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J Neurophysiol. 1998 Mar;79(3):1518-34.

Specialized electrophysiological properties of anatomically identified neurons in the hilar region of the rat fascia dentata.

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  • 1Anatomisches Institut, Albert-Ludwigs-Universität Freiburg, D-79104 Freiburg, Germany.

Abstract

Because of their strategic position between the granule cell and pyramidal cell layers, neurons of the hilar region of the hippocampal formation are likely to play an important role in the information processing between the entorhinal cortex and the hippocampus proper. Here we present an electrophysiological characterization of anatomically identified neurons in the fascia dentata as studied using patch-pipette recordings and subsequent biocytin-staining of neurons in slices. The resting potential, input resistance (RN), membrane time constant (taum), "sag" in hyperpolarizing responses, maximum firing rate during a 1-s current pulse, spike width, and fast and slow afterhyperpolarizations (AHPs) were determined for several different types of hilar neurons. Basket cells had a dense axonal plexus almost exclusively within the granule cell layer and were distinguishable by their low RN, short taum, lack of sag, and rapid firing rates. Dentate granule cells also lacked sag and were identifiable by their higher RN, longer taum, and lower firing rates than basket cells. Mossy cells had extensive axon collaterals within the hilus and a few long-range collaterals to the inner molecular layer and CA3c and were characterized physiologically by small fast and slow AHPs. Spiny and aspiny hilar interneurons projected primarily either to the inner or outer segment of the molecular layer and had a dense intrahilar axonal plexus, terminating onto somata within the hilus and CA3c. Physiologically, spiny hilar interneurons generally had higher RN values than mossy cells and a smaller slow AHP than aspiny interneurons. The specialized physiological properties of different classes of hilar neurons are likely to be important determinants of their functional operation within the hippocampal circuitry.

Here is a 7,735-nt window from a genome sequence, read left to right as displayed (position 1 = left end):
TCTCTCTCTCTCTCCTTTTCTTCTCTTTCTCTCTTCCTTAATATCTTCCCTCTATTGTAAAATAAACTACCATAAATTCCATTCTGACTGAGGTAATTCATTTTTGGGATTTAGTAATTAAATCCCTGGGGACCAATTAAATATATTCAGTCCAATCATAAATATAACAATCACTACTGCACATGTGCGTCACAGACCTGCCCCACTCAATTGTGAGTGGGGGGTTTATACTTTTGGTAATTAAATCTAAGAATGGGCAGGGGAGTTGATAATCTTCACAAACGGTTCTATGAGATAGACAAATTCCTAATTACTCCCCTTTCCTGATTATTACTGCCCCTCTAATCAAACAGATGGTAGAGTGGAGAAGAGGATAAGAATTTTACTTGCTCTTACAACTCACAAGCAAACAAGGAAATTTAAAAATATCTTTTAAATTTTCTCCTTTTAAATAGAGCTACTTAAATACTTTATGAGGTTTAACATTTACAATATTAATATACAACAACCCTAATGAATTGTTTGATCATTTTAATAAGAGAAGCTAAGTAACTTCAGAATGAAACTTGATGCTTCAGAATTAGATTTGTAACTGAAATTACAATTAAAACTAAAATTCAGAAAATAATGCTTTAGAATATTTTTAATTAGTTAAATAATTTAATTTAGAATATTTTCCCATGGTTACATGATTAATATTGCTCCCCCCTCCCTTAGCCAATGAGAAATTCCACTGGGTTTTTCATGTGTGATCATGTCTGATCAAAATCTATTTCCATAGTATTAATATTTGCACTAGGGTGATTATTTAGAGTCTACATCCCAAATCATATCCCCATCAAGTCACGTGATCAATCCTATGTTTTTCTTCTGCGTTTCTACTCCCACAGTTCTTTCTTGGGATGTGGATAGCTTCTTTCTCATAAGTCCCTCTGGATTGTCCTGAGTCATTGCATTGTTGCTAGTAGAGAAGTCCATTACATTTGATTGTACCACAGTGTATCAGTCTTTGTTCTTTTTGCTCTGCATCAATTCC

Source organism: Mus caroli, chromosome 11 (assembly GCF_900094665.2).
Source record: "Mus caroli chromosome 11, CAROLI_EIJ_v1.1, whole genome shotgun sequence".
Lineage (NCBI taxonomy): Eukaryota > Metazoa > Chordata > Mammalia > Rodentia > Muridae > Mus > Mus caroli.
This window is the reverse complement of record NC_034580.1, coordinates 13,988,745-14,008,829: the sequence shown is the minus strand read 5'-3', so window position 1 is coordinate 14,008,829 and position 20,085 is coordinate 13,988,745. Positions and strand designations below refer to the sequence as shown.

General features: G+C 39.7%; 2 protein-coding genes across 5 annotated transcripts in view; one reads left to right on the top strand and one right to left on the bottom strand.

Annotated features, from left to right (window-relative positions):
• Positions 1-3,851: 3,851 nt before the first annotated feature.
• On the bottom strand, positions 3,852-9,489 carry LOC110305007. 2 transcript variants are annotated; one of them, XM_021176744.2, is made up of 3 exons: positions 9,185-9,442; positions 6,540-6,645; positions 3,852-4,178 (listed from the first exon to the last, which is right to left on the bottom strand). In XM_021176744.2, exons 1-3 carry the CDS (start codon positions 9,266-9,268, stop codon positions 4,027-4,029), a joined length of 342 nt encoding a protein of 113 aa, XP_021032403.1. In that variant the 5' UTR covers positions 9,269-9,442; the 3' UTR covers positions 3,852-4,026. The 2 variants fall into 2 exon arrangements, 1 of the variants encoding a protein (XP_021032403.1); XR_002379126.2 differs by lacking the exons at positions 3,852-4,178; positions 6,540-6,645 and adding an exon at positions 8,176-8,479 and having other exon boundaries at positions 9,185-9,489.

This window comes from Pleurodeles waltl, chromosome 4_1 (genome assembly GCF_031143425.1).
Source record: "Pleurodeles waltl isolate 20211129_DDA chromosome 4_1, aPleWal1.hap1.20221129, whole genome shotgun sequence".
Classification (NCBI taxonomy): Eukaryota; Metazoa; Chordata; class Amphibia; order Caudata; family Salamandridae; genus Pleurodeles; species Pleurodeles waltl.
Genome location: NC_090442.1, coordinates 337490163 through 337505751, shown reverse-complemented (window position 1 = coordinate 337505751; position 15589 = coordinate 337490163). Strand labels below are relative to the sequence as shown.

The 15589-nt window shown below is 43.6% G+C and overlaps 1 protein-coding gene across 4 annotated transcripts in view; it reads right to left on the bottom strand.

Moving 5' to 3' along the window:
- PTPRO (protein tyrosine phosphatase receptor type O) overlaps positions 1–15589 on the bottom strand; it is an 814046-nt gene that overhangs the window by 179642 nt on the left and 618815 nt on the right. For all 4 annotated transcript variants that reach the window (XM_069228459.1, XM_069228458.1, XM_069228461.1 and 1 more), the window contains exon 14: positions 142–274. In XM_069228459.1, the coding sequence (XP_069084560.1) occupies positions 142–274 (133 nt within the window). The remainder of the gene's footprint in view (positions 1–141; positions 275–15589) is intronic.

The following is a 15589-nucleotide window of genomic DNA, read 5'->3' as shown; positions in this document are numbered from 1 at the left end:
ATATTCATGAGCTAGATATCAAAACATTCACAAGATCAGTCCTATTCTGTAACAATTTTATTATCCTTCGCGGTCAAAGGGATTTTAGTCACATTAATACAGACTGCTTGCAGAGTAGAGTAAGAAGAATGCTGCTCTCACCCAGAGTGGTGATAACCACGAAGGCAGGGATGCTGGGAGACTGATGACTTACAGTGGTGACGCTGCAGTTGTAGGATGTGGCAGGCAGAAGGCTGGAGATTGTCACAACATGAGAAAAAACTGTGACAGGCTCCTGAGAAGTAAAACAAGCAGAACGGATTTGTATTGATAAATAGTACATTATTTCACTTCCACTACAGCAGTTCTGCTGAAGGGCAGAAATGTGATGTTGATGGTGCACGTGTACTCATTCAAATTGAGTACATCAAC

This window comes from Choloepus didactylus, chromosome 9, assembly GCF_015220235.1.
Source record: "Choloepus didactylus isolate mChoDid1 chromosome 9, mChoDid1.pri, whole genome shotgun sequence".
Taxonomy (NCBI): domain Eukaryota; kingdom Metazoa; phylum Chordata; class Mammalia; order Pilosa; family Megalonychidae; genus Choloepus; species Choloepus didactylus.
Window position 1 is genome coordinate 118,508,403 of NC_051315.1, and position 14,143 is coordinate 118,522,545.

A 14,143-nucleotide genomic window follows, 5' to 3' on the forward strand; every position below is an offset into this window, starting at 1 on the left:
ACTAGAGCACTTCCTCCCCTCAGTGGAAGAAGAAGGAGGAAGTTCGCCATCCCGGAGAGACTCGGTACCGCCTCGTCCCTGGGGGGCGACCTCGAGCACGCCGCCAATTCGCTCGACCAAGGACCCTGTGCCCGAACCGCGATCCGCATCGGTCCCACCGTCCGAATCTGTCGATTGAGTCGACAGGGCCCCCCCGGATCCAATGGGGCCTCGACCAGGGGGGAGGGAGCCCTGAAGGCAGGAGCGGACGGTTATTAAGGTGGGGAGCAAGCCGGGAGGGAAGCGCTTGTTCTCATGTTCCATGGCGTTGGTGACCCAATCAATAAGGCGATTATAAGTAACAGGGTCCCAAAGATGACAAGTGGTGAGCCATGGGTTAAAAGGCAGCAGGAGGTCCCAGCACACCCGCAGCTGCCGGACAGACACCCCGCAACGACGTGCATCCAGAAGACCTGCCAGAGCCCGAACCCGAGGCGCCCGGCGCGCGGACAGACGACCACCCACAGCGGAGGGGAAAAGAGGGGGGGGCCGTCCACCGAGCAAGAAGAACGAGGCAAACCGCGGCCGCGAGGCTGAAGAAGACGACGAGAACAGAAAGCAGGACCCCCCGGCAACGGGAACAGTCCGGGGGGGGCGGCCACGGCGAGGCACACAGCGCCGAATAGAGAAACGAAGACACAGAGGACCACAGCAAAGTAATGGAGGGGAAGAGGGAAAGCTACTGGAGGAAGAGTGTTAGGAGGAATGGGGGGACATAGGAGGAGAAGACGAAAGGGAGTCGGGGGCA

PMID:
9497429
[PubMed - indexed for MEDLINE]
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